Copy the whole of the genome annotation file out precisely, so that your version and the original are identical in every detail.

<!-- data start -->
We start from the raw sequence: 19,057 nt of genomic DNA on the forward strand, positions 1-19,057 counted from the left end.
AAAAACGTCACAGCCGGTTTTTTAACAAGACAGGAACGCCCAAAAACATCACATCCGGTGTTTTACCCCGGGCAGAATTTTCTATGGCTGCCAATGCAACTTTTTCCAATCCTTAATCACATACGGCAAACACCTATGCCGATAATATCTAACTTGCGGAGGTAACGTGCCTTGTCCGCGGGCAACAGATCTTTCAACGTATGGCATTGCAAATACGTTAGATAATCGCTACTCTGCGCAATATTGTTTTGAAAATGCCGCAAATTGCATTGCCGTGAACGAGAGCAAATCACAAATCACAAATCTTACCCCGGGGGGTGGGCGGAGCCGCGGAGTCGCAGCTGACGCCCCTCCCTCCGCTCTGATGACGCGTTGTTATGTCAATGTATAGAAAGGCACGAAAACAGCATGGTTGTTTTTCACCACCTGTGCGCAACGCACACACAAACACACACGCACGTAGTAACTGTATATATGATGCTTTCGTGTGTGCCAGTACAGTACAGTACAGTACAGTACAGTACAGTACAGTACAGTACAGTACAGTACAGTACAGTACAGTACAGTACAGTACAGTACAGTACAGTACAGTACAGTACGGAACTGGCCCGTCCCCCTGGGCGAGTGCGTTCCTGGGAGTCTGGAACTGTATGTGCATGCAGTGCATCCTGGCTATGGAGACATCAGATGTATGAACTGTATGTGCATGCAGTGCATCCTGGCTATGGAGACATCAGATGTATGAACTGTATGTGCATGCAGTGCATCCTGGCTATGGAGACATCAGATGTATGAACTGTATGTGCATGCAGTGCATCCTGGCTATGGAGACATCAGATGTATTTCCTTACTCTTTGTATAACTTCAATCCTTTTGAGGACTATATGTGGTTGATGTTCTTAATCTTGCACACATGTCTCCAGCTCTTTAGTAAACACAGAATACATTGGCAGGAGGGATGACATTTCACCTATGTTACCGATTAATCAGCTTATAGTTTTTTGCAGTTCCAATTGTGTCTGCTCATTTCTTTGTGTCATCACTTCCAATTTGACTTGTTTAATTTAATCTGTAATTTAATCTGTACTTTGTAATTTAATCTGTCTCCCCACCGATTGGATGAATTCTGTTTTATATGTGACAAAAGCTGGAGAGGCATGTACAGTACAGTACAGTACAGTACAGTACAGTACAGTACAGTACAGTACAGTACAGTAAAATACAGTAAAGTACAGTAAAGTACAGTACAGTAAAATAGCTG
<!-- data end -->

We start from the raw sequence: 19,057 nt of genomic DNA on the forward strand, positions 1-19,057 counted from the left end.
AAAAACGTCACAGCCGGTTTTTTAACAAGACAGGAACGCCCAAAAACATCACATCCGGTGTTTTACCCCGGGCAGAATTTTCTATGGCTGCCAATGCAACTTTTTCCAATCCTTAATCACATACGGCAAACACCTATGCCGATAATATCTAACTTGCGGAGGTAACGTGCCTTGTCCGCGGGCAACAGATCTTTCAACGTATGGCATTGCAAATACGTTAGATAATCGCTACTCTGCGCAATATTGTTTTGAAAATGCCGCAAATTGCATTGCCGTGAACGAGAGCAAATCACAAATCACAAATCTTACCCCGGGGGGTGGGCGGAGCCGCGGAGTCGCAGCTGACGCCCCTCCCTCCGCTCTGATGACGCGTTGTTATGTCAATGTATAGAAAGGCACGAAAACAGCATGGTTGTTTTTCACCACCTGTGCGCAACGCACACACAAACACACACGCACGTAGTAACTGTATATATGATGCTTTCGTGTGTGCCAGTACAGTACAGTACAGTACAGTACAGTACAGTACAGTACAGTACAGTACAGTACAGTACAGTACAGTACAGTACAGTACAGTACAGTACAGTACAGTACAGTACGGAACTGGCCCGTCCCCCTGGGCGAGTGCGTTCCTGGGAGTCTGGAACTGTATGTGCATGCAGTGCATCCTGGCTATGGAGACATCAGATGTATGAACTGTATGTGCATGCAGTGCATCCTGGCTATGGAGACATCAGATGTATGAACTGTATGTGCATGCAGTGCATCCTGGCTATGGAGACATCAGATGTATGAACTGTATGTGCATGCAGTGCATCCTGGCTATGGAGACATCAGATGTATTTCCTTACTCTTTGTATAACTTCAATCCTTTTGAGGACTATATGTGGTTGATGTTCTTAATCTTGCACACATGTCTCCAGCTCTTTAGTAAACACAGAATACATTGGCAGGAGGGATGACATTTCACCTATGTTACCGATTAATCAGCTTATAGTTTTTTGCAGTTCCAATTGTGTCTGCTCATTTCTTTGTGTCATCACTTCCAATTTGACTTGTTTAATTTAATCTGTAATTTAATCTGTACTTTGTAATTTAATCTGTCTCCCCACCGATTGGATGAATTCTGTTTTATATGTGACAAAAGCTGGAGAGGCATGTACAGTACAGTACAGTACAGTACAGTACAGTACAGTACAGTACAGTACAGTACAGTAAAATACAGTAAAGTACAGTAAAGTACAGTACAGTAAAATAGCTG